Home iOS & Swift Books UIKit Apprentice

28
The Locations Tab Written by Matthijs Hollemans & Fahim Farook

You’ve set up the data model and given the app the ability to save new locations to the data store. Next, you’ll show these saved locations in a table view in the second tab.

The completed Locations screen will look like this:

The Locations screen
The Locations screen

This chapter covers the following:

  • The locations tab: Set up the second tab to display a list of saved locations.
  • Create a custom table view cell subclass: Create a custom table view cell subclass to handle displaying location information.
  • Edit locations: Add functionality to allow editing of items in the locations list.
  • Use NSFetchedResultsController: How do you use NSFetchedResultsController to fetch data from your Core Data store?
  • Delete Locations: Add the ability to the UI to delete locations, thus removing them from the Core Data store as well.
  • Table view sections: Use built-in Core Data functionality to add the ability to display separate sections based on the location category.

The Locations tab

➤ Open the storyboard and drag a new Navigation Controller on to the canvas — it has a table view controller attached to it, which is fine. You’ll use that in a second.

Control-drag from the Tab Bar Controller to this new Navigation Controller and select Relationship Segue - view controllers. This adds the navigation controller to the tab bar.

➤ The Navigation Controller now has a Tab Bar Item that is named “Item”. Rename it to Locations.

➤ Change the navigation bar of the new table view controller so that the title is set to Locations.

The storyboard now looks like this:

The storyboard after adding the Locations screen
The storyboard after adding the Locations screen

➤ Run the app and activate the Locations tab. It doesn’t show anything useful yet:

The Locations screen in the second tab
The Locations screen in the second tab

Design the table view cell

Before you can show any data in the table, you have to design the prototype cell.

The prototype cell
Nfe tbamobbto deng

The basic table view controller

Let’s write the code for the view controller. You’ve seen table view controllers several times now, so this should be easy.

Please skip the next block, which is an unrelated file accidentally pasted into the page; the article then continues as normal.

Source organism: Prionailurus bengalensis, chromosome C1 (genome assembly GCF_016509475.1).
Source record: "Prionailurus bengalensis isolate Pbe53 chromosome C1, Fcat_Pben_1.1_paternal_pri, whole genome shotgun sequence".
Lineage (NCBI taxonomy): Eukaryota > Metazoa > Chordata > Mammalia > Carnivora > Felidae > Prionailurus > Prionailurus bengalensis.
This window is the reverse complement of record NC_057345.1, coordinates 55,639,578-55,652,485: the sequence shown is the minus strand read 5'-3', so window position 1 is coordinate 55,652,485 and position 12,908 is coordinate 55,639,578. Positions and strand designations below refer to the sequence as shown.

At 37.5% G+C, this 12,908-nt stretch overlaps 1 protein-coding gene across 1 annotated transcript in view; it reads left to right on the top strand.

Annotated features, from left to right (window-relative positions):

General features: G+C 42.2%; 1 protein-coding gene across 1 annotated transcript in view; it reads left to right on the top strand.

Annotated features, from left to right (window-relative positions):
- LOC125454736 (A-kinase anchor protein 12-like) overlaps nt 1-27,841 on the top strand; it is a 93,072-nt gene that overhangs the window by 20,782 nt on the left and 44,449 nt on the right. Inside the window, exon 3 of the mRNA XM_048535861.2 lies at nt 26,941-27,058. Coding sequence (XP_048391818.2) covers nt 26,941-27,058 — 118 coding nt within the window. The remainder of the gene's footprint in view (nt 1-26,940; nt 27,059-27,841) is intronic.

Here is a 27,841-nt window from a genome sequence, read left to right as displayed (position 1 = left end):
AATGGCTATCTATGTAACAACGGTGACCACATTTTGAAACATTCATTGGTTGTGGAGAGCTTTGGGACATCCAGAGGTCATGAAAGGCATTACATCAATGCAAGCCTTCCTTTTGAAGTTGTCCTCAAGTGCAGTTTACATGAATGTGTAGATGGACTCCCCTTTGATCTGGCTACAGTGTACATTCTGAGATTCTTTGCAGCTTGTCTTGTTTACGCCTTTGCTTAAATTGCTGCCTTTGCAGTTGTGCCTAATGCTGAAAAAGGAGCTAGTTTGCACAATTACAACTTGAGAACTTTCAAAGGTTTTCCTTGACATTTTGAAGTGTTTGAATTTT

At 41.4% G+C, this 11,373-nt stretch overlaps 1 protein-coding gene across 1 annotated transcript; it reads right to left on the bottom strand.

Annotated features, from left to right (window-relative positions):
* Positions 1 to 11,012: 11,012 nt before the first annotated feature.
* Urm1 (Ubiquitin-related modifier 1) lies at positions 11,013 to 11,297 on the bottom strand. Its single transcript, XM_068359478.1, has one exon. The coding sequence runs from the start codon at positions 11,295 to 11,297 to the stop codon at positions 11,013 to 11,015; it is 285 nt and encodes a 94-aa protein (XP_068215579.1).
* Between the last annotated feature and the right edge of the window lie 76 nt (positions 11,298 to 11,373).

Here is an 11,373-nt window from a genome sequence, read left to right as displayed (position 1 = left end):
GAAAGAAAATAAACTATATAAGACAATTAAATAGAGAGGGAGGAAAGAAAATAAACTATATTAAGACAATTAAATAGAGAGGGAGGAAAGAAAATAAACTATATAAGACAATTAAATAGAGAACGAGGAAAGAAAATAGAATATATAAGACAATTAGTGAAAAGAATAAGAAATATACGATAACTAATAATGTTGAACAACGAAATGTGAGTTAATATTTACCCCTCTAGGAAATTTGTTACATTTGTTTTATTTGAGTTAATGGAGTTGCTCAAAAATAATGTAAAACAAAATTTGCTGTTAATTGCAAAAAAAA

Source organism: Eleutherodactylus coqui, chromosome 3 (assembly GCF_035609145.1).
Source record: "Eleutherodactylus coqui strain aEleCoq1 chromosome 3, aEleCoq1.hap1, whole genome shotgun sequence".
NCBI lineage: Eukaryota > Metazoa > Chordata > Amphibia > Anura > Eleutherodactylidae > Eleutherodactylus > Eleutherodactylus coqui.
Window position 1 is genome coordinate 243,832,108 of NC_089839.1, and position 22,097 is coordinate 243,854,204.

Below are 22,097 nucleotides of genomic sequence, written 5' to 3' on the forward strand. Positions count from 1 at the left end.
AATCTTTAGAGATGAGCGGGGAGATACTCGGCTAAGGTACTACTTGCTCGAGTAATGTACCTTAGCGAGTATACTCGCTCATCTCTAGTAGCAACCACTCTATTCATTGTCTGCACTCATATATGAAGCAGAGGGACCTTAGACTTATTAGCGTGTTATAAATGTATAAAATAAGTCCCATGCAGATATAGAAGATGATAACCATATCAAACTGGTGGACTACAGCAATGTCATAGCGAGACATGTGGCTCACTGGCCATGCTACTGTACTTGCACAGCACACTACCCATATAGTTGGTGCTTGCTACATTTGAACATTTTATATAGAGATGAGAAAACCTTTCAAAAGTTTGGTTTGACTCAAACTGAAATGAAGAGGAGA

import UIKit
import CoreData
import CoreLocation

class LocationsViewController: UITableViewController {
  var managedObjectContext: NSManagedObjectContext!

  // MARK: - Table View Delegates
  override func tableView(
    _ tableView: UITableView, 
    numberOfRowsInSection section: Int
  ) -> Int {
    return 1
  }

  override func tableView(
    _ tableView: UITableView,
    cellForRowAt indexPath: IndexPath
  ) -> UITableViewCell {
    let cell = tableView.dequeueReusableCell(
      withIdentifier: "LocationCell", 
      for: indexPath)

    let descriptionLabel = cell.viewWithTag(100) as! UILabel
    descriptionLabel.text = "If you can see this"

    let addressLabel = cell.viewWithTag(101) as! UILabel
    addressLabel.text = "Then it works!"

    return cell
  }
}
The table view with fake data
Hsu picje seuz masc duda beha

Get Locations from data store

➤ Run the app and tag a handful of locations. If there is no data in the data store, then the app doesn’t have much to show…

var locations = [Location]()
override func viewDidLoad() {
  super.viewDidLoad()
  // 1
  let fetchRequest = NSFetchRequest<Location>()
  // 2
  let entity = Location.entity()
  fetchRequest.entity = entity
  // 3
  let sortDescriptor = NSSortDescriptor(
    key: "date", 
    ascending: true)
  fetchRequest.sortDescriptors = [sortDescriptor]
  do {
    // 4
    locations = try managedObjectContext.fetch(fetchRequest)
  } catch {
    fatalCoreDataError(error)
  }
}
let fetchRequest = NSFetchRequest<Location>(entityName: "Location")

Display the fetched Locations

Now that you’ve loaded the list of Location objects into an instance variable, you can change the table view’s data source methods.

override func tableView(
  _ tableView: UITableView, 
  numberOfRowsInSection section: Int
) -> Int {
  return locations.count
}
override func tableView(
  _ tableView: UITableView,
  cellForRowAt indexPath: IndexPath
) -> UITableViewCell {
  let cell = tableView.dequeueReusableCell(
    withIdentifier: "LocationCell", 
    for: indexPath)

  let location = locations[indexPath.row]

  let descriptionLabel = cell.viewWithTag(100) as! UILabel
  descriptionLabel.text = location.locationDescription